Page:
The death of Jesus brought with it the End of the world as we know it; in the language of the New Testament, Jesus has “condemned sin in the flesh” “abolished death” and “destroyed him who has the power of death, that is the devil” (Rom 8:3; 2 Tim 1:10; Heb 2:14-15). Jesus himself is the substance of the apocalyptic transformation which God will bring to the world; from the ugliness of sin, Satan, death and all evil to the beauty, goodness and holiness of a new and pure creation. This way of transformation is the apocalyptic wisdom and power of the gospel (1 Cor 1:24). Christ is now the Lord of heaven and earth delegating to his Church authority to disciple nations (Matt 28:18-20).
In reading a book recently on the crucifixion I came across a story which can help us live as “apocalyptic Christians”. As a teenager Chris was taken by the Nazis from Holland to Germany for slave labour. He came down with typhus in the labour camp and nearly died. Beside him in the camp infirmary lay a Polish boy beaten senseless for picking up a cigarette butt. After three days and nights the boy died. It was then while lying in bed next to the dying boy that Chris decided to become a theologian. He went to the window and saw Berlin in flames from the Allied aerial bombardment; there sick and viewing the apocalyptic scene he confessed, “Only God is real.”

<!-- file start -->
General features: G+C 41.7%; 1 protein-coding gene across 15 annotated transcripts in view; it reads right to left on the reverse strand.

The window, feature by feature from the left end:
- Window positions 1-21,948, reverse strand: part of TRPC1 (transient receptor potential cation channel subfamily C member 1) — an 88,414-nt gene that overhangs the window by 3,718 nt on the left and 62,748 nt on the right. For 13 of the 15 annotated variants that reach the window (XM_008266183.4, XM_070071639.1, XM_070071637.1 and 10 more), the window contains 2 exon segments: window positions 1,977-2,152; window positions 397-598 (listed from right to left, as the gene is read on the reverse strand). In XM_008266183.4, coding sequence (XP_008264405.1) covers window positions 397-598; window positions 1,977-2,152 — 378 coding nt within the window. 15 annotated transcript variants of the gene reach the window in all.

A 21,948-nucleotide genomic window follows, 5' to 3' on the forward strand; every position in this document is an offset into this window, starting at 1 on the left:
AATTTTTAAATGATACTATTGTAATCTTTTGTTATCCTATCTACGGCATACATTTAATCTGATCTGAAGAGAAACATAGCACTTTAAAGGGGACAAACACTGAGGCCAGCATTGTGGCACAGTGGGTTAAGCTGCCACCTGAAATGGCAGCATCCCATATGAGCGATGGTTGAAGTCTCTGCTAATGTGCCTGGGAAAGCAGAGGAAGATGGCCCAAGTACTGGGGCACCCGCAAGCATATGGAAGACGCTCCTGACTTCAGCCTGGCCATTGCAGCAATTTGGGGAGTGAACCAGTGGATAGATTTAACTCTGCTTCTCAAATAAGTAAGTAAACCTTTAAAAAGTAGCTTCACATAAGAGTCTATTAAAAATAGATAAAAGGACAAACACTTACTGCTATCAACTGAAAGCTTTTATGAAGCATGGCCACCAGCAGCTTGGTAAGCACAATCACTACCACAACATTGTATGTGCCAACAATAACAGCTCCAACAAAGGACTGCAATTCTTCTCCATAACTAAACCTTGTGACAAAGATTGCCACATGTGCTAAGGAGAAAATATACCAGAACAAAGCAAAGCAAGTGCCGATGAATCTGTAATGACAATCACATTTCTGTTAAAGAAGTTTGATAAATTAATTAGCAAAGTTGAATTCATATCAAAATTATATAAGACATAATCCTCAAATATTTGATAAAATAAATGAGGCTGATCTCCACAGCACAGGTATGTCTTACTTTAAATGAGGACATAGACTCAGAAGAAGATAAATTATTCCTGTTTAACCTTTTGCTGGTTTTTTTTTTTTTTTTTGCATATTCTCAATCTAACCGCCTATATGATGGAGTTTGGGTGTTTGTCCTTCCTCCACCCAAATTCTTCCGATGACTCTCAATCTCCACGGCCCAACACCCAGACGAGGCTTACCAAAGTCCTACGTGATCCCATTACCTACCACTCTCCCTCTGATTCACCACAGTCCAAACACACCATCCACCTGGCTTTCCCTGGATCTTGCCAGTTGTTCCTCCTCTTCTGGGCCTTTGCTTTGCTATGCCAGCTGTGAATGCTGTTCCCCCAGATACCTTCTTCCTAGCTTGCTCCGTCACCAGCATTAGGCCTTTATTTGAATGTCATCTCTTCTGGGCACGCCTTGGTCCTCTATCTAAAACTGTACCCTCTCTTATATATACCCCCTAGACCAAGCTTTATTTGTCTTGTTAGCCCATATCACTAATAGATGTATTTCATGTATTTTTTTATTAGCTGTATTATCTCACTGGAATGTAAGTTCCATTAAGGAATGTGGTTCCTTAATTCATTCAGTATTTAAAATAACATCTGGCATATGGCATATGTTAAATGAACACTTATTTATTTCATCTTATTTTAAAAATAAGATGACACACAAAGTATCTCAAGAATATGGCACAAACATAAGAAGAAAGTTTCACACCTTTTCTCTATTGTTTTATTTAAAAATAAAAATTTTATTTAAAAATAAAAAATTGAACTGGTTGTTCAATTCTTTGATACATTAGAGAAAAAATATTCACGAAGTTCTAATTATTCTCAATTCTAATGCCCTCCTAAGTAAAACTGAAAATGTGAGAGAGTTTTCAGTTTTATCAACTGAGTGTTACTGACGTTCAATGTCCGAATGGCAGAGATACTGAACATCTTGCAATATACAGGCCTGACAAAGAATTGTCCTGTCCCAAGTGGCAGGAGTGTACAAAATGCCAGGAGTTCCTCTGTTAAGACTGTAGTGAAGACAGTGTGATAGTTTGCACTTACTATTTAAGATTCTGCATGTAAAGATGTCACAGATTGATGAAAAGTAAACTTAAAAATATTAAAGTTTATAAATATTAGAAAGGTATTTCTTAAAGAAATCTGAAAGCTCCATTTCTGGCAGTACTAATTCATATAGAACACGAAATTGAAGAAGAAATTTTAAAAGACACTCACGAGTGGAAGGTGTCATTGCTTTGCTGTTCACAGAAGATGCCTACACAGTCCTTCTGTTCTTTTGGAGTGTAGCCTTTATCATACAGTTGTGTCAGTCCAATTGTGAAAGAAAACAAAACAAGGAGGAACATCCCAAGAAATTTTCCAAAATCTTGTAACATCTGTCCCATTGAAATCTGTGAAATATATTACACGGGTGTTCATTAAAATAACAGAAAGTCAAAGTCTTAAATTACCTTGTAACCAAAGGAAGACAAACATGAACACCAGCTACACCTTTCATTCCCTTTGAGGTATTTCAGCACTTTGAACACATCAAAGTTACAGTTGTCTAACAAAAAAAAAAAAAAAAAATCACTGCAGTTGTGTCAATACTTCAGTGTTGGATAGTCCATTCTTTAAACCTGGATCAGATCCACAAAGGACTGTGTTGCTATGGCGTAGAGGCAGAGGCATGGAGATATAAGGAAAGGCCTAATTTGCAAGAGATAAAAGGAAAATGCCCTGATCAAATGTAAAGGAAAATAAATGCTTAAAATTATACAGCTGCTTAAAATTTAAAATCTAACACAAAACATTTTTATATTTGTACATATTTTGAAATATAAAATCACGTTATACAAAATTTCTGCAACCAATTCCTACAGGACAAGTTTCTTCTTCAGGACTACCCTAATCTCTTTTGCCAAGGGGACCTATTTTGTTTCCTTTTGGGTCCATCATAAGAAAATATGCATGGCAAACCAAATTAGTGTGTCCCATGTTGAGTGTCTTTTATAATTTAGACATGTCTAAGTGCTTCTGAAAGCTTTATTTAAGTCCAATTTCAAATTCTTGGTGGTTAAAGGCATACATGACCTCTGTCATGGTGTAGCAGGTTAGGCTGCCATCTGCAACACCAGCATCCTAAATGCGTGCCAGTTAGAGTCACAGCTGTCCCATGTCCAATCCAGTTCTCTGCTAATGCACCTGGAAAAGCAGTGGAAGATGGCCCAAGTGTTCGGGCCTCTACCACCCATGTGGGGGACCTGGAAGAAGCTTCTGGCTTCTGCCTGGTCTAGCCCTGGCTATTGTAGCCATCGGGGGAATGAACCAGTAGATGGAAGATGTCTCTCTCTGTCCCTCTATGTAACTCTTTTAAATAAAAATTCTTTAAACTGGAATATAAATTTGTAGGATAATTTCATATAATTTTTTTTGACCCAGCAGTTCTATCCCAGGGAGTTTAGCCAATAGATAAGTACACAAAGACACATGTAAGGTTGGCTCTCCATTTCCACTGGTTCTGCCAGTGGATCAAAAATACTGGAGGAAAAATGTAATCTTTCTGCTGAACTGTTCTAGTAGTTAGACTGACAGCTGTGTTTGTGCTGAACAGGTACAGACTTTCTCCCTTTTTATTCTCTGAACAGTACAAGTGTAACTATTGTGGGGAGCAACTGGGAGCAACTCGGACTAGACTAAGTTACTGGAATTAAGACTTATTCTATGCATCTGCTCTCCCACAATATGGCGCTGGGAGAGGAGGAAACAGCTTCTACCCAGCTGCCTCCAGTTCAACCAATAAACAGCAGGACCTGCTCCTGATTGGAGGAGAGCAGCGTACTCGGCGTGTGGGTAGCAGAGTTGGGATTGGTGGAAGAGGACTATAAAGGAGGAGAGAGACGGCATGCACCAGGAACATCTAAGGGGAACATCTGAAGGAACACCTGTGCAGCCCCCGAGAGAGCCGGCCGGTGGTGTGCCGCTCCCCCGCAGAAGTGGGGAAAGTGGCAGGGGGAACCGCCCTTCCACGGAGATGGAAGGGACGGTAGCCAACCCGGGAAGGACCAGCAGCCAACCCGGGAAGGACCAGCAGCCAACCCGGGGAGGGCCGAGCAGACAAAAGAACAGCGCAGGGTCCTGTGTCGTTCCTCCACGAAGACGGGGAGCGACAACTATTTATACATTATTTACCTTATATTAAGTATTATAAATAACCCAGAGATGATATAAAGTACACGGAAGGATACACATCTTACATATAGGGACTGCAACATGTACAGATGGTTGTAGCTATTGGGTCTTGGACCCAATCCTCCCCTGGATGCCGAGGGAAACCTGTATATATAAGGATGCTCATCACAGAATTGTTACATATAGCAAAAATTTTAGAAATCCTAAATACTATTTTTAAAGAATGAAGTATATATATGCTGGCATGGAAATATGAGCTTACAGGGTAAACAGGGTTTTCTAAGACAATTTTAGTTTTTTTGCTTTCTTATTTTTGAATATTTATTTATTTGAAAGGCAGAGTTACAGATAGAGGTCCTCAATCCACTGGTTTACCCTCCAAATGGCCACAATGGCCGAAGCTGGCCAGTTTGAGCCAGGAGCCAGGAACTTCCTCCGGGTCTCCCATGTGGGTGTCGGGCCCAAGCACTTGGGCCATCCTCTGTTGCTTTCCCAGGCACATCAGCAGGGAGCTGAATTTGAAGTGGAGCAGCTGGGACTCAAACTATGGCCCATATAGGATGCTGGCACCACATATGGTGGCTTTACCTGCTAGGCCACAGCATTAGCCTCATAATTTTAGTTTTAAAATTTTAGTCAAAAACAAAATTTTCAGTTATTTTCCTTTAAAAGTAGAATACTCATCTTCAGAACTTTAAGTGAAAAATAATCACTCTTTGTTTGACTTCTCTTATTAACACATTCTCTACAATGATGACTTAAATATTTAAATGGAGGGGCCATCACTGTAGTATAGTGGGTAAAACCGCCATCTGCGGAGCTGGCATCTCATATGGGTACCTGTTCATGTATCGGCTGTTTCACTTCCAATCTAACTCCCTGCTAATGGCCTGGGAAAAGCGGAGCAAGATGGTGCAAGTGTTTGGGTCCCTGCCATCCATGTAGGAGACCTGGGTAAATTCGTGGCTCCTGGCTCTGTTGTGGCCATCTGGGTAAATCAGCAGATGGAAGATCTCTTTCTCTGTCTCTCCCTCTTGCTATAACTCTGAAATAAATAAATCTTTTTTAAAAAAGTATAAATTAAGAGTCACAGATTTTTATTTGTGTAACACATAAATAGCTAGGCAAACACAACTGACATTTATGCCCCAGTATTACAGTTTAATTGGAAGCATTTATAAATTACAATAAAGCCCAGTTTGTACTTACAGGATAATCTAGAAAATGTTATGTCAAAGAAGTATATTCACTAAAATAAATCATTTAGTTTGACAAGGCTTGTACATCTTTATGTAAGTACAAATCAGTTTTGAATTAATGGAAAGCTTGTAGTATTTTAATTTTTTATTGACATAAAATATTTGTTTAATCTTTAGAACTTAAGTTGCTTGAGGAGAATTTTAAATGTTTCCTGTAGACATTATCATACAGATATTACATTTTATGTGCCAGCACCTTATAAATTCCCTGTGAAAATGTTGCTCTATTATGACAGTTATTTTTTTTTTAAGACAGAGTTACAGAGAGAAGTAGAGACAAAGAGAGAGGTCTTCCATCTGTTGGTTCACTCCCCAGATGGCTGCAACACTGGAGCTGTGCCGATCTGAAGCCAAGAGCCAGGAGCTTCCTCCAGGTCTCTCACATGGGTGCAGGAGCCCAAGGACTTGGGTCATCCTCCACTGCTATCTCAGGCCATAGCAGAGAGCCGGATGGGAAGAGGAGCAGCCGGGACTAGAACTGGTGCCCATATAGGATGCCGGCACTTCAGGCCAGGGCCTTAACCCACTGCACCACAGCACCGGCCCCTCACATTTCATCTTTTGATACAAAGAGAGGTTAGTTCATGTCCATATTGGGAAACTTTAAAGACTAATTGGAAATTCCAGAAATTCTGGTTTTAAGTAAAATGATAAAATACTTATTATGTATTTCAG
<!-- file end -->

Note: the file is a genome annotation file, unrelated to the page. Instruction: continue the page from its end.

All Christians are called to live out the truth that “Only God is real.” We surely know that the world in which unbelievers seek profit, prosperity, pleasure and privilege and in which they place their hopes has come to an end in Christ (Matt 16:26). The implications for us are dramatic. In Paul’s words, “the appointed time has grown very short. From now on, let those who have wives live as though they had none, 30 and those who mourn as though they were not mourning, and those who rejoice as though they were not rejoicing, and those who buy as though they had no goods, 31 and those who deal with the world as though they had no dealings with it. For the present form of this world is passing away.” (1 Cor 7:29-31 cf. 2 Cor 4:16-18).